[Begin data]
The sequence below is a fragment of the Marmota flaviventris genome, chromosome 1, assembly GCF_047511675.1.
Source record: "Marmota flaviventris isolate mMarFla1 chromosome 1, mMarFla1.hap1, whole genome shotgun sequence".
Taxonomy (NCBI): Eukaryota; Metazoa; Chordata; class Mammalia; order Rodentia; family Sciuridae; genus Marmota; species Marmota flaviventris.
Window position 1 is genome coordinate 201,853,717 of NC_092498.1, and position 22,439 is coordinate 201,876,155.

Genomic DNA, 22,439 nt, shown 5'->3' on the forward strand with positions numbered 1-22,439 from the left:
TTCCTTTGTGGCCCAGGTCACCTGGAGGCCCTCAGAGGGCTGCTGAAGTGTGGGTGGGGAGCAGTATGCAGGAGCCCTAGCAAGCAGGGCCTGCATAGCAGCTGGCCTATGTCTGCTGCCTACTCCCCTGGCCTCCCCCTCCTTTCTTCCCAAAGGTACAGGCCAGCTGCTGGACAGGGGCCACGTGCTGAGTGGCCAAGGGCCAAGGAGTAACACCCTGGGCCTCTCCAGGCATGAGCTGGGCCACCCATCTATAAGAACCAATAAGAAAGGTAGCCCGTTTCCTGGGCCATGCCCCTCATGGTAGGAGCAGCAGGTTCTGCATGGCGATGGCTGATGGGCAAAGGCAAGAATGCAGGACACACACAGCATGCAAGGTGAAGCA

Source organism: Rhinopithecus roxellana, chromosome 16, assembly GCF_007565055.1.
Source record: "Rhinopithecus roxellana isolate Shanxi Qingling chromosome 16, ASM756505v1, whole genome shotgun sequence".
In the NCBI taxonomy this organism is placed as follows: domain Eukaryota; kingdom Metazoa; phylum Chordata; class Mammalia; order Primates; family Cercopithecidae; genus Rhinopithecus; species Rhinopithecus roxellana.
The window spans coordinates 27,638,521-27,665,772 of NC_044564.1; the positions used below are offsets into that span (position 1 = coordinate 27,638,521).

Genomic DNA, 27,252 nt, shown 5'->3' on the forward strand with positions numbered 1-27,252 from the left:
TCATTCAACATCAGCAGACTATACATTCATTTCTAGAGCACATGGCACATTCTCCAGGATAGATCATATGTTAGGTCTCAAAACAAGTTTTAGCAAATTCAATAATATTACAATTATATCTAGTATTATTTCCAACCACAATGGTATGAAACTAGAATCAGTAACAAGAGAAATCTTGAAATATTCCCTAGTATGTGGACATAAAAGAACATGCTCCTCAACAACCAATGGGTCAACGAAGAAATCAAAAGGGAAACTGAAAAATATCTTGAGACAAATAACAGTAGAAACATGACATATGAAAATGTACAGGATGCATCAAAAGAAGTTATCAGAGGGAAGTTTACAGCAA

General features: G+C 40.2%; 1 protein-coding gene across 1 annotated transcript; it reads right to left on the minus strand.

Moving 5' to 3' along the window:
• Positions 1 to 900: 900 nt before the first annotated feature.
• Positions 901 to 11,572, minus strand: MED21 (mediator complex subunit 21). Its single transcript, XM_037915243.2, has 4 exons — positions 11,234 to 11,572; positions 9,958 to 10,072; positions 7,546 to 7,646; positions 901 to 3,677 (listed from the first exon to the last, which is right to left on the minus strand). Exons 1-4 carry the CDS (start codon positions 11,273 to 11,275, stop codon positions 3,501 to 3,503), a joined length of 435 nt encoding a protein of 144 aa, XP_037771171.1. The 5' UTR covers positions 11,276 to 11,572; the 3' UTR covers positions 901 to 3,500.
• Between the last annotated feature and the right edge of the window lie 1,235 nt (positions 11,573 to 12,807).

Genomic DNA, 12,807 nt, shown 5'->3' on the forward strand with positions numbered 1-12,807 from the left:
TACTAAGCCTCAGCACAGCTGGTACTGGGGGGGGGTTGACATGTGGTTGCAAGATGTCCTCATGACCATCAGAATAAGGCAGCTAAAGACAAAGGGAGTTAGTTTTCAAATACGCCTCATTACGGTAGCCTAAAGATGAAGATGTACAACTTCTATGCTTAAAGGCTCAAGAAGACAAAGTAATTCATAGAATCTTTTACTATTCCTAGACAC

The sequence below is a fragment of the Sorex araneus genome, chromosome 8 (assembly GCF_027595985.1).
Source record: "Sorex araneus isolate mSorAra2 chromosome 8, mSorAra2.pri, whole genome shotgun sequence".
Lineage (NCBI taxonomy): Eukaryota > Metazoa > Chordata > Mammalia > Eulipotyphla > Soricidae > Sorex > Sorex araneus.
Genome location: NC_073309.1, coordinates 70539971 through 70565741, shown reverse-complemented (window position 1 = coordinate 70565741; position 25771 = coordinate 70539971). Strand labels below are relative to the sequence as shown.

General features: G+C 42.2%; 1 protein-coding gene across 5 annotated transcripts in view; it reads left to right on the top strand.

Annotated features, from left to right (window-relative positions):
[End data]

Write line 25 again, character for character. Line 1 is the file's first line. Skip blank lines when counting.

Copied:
Annotated features, from left to right (window-relative positions):